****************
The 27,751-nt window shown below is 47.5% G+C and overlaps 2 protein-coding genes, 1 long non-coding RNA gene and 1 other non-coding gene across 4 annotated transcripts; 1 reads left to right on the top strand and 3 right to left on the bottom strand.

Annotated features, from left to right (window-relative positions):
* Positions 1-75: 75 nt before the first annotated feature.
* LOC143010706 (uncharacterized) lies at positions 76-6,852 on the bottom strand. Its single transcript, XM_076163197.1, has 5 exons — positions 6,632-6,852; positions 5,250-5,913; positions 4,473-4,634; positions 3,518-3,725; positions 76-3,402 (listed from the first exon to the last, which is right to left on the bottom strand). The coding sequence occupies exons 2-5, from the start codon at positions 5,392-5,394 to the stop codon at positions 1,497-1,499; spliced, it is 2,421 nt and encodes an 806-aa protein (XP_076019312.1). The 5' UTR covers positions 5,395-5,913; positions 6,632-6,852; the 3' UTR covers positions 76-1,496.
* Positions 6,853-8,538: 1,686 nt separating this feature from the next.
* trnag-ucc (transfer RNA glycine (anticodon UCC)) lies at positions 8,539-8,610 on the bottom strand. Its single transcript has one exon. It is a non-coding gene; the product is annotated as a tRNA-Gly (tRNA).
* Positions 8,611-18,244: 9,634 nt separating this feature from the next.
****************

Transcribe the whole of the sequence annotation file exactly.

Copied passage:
The 27,751-nt window shown below is 47.5% G+C and overlaps 2 protein-coding genes, 1 long non-coding RNA gene and 1 other non-coding gene across 4 annotated transcripts; 1 reads left to right on the top strand and 3 right to left on the bottom strand.

Annotated features, from left to right (window-relative positions):
* Positions 1-75: 75 nt before the first annotated feature.
* LOC143010706 (uncharacterized) lies at positions 76-6,852 on the bottom strand. Its single transcript, XM_076163197.1, has 5 exons — positions 6,632-6,852; positions 5,250-5,913; positions 4,473-4,634; positions 3,518-3,725; positions 76-3,402 (listed from the first exon to the last, which is right to left on the bottom strand). The coding sequence occupies exons 2-5, from the start codon at positions 5,392-5,394 to the stop codon at positions 1,497-1,499; spliced, it is 2,421 nt and encodes an 806-aa protein (XP_076019312.1). The 5' UTR covers positions 5,395-5,913; positions 6,632-6,852; the 3' UTR covers positions 76-1,496.
* Positions 6,853-8,538: 1,686 nt separating this feature from the next.
* trnag-ucc (transfer RNA glycine (anticodon UCC)) lies at positions 8,539-8,610 on the bottom strand. Its single transcript has one exon. It is a non-coding gene; the product is annotated as a tRNA-Gly (tRNA).
* Positions 8,611-18,244: 9,634 nt separating this feature from the next.